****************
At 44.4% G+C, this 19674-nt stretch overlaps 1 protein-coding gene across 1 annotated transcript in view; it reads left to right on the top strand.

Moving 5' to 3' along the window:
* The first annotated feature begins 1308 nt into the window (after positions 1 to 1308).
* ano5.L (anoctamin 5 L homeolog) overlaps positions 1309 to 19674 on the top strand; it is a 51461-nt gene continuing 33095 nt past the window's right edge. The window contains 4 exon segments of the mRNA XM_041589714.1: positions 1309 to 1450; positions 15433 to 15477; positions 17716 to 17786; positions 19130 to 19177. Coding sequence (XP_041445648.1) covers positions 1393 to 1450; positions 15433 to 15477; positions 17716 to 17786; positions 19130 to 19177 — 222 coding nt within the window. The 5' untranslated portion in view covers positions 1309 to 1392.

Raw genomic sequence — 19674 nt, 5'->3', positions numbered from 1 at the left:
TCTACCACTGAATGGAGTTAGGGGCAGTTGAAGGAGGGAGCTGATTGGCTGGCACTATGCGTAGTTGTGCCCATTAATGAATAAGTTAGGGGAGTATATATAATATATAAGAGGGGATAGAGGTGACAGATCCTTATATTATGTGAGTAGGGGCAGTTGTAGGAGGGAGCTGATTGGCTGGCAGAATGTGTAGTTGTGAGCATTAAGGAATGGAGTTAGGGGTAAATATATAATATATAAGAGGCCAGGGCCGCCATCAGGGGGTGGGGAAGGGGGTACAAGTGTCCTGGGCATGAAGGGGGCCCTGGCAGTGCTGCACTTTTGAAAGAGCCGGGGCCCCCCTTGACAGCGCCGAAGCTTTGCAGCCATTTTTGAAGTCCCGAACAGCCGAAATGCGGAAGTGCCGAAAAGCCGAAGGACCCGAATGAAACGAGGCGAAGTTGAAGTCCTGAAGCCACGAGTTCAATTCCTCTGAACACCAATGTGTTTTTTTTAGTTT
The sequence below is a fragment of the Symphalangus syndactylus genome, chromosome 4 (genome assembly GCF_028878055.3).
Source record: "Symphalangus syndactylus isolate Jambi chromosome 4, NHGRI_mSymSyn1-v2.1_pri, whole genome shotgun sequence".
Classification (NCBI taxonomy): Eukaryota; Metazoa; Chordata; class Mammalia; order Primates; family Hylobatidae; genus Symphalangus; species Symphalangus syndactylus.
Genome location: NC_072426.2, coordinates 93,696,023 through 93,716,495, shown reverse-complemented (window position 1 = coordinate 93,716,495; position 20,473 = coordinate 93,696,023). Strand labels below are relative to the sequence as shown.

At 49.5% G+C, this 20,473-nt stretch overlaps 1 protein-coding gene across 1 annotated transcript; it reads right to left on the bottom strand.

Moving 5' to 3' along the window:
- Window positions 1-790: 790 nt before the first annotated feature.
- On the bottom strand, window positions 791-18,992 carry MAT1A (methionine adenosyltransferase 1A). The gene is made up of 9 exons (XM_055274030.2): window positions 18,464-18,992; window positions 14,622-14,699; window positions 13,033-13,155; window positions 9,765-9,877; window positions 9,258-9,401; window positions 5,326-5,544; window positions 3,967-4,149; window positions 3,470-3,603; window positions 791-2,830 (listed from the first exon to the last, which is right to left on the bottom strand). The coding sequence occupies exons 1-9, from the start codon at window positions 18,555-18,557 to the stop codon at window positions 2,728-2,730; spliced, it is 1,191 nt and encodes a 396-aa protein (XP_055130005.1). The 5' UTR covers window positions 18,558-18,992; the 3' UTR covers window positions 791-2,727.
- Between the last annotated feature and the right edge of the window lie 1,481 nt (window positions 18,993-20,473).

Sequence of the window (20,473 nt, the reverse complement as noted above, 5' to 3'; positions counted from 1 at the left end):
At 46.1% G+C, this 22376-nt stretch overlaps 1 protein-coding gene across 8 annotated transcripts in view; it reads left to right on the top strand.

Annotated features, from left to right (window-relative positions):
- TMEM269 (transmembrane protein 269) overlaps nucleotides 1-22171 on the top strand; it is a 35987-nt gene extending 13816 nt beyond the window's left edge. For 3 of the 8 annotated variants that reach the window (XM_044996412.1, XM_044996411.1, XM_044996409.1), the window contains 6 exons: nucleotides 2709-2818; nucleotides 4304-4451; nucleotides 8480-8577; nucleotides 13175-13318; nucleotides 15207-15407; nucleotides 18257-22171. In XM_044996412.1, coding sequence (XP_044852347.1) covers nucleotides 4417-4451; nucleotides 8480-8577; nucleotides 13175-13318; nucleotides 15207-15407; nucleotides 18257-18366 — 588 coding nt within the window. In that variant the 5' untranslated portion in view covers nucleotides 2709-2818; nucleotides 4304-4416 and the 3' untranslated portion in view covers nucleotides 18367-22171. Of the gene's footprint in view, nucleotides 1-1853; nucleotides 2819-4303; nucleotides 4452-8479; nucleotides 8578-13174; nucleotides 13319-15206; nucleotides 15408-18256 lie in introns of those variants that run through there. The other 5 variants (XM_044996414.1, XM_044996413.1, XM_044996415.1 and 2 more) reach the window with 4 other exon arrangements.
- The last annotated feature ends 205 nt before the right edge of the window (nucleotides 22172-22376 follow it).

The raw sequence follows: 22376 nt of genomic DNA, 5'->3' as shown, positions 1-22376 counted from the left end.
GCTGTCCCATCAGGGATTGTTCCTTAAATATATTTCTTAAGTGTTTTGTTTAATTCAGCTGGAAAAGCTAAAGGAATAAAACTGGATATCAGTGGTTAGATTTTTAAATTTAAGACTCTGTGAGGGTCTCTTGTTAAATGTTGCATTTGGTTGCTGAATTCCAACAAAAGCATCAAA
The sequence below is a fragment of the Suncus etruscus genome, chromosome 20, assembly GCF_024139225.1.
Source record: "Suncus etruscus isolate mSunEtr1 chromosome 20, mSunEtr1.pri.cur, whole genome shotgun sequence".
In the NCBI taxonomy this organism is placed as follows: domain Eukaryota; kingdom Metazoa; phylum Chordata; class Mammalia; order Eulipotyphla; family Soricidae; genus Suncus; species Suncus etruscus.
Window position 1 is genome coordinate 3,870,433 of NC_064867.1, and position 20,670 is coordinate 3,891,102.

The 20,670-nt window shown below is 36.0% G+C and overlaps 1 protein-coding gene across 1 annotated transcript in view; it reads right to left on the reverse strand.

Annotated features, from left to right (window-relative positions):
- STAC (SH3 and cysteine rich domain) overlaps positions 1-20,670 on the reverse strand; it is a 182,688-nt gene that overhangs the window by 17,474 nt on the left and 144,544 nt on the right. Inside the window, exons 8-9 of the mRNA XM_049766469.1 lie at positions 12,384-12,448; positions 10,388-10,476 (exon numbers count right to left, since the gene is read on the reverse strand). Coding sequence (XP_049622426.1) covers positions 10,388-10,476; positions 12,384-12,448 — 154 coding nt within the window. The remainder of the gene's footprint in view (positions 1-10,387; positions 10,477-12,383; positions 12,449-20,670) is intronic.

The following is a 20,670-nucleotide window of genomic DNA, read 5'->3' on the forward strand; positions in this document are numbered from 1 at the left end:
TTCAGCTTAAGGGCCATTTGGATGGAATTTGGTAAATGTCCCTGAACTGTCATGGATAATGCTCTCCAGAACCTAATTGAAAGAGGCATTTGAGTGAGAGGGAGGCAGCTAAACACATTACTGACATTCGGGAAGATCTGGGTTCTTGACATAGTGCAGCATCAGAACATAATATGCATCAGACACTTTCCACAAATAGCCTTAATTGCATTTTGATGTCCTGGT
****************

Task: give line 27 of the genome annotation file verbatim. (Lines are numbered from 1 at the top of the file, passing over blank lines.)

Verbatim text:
The 20,670-nt window shown below is 36.0% G+C and overlaps 1 protein-coding gene across 1 annotated transcript in view; it reads right to left on the reverse strand.